(Image copyrighted to Vito 1234. All rights reserved.)
The Lençóis Maranhenses National Park (Parque Nacional dos Lençóis Maranhenses) is located in Maranhão state, in northeastern Brazil, just east of the Baía de São José, between 02º19’—02º45’ S and 42º44’—43º29’ W. It is an area of low, flat, occasionally flooded land, overlaid with large, discrete sand dunes. It encompasses roughly 1000 square kilometers, and despite abundant rain, supports almost no vegetation. The park was created on June 2, 1981.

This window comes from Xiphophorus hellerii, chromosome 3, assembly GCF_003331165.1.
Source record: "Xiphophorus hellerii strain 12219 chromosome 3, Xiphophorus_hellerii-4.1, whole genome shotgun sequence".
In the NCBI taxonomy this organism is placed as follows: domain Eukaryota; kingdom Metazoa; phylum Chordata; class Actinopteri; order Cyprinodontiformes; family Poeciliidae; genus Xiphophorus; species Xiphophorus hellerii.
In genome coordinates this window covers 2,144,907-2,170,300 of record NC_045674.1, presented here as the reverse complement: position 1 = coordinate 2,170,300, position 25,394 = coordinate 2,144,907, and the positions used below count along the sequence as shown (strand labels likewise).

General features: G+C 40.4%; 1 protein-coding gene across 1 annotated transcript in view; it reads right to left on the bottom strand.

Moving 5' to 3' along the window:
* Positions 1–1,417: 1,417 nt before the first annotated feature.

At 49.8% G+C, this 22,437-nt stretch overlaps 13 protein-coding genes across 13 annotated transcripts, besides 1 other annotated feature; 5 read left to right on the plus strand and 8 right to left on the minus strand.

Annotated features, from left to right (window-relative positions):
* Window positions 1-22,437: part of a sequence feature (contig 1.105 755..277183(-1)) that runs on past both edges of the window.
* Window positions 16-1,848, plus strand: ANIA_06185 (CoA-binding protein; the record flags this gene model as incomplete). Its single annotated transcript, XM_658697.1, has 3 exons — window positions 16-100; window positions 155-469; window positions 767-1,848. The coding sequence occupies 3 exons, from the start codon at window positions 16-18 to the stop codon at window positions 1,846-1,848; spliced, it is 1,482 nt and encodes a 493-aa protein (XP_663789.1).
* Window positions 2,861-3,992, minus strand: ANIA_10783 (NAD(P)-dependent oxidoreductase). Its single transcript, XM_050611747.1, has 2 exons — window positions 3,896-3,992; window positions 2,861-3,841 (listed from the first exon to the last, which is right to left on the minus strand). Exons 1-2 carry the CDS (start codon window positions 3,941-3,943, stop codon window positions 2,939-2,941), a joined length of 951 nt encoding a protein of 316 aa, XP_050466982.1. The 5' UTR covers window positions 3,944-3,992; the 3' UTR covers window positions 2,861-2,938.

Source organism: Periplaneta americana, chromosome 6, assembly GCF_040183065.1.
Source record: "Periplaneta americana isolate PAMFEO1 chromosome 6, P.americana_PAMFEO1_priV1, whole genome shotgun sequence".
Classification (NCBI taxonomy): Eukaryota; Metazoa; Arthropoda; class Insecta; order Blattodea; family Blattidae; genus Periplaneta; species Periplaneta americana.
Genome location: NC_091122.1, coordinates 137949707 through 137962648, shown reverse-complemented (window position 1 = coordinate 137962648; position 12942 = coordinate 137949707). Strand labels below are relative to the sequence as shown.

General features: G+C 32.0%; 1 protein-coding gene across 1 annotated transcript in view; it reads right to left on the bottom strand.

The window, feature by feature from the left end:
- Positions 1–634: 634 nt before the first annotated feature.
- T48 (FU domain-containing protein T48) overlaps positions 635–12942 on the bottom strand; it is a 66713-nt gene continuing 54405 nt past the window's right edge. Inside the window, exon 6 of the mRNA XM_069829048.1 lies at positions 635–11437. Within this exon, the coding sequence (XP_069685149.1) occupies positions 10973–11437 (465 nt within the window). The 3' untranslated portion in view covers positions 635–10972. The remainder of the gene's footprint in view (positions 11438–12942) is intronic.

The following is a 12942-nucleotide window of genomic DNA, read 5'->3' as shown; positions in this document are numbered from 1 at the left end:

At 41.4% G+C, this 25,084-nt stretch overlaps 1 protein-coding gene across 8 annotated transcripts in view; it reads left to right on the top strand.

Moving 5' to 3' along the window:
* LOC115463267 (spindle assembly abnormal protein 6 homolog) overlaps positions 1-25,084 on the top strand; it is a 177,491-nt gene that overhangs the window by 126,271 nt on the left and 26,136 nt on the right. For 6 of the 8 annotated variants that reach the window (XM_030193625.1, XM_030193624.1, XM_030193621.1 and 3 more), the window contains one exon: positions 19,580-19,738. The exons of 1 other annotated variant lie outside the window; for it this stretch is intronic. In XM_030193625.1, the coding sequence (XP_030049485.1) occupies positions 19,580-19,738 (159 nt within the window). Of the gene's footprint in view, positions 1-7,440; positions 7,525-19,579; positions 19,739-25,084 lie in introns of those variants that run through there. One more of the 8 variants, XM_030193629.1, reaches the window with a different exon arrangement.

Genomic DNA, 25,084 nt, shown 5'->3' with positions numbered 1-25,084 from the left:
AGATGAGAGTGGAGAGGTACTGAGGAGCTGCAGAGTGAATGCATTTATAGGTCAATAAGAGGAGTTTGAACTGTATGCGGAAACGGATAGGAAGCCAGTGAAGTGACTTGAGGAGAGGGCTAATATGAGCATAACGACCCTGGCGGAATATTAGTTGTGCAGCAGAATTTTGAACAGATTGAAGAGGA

Composed of large, white, sweeping dunes, at first glance Lençóis Maranhenses looks like an archetypal desert. In fact it isn’t actually a desert. Lying just outside the Amazon basin, the region is subject to a regular rain season during the beginning of the year. The rains cause a peculiar phenomenon: fresh water collects in the valleys between sand dunes, spotting the desert with blue and green lagoons that reach their fullest between July and September. The area is also surprisingly home to a variety of fish which, despite the almost complete disappearance of the lagoons during the dry season, have their eggs brought from the sea by birds.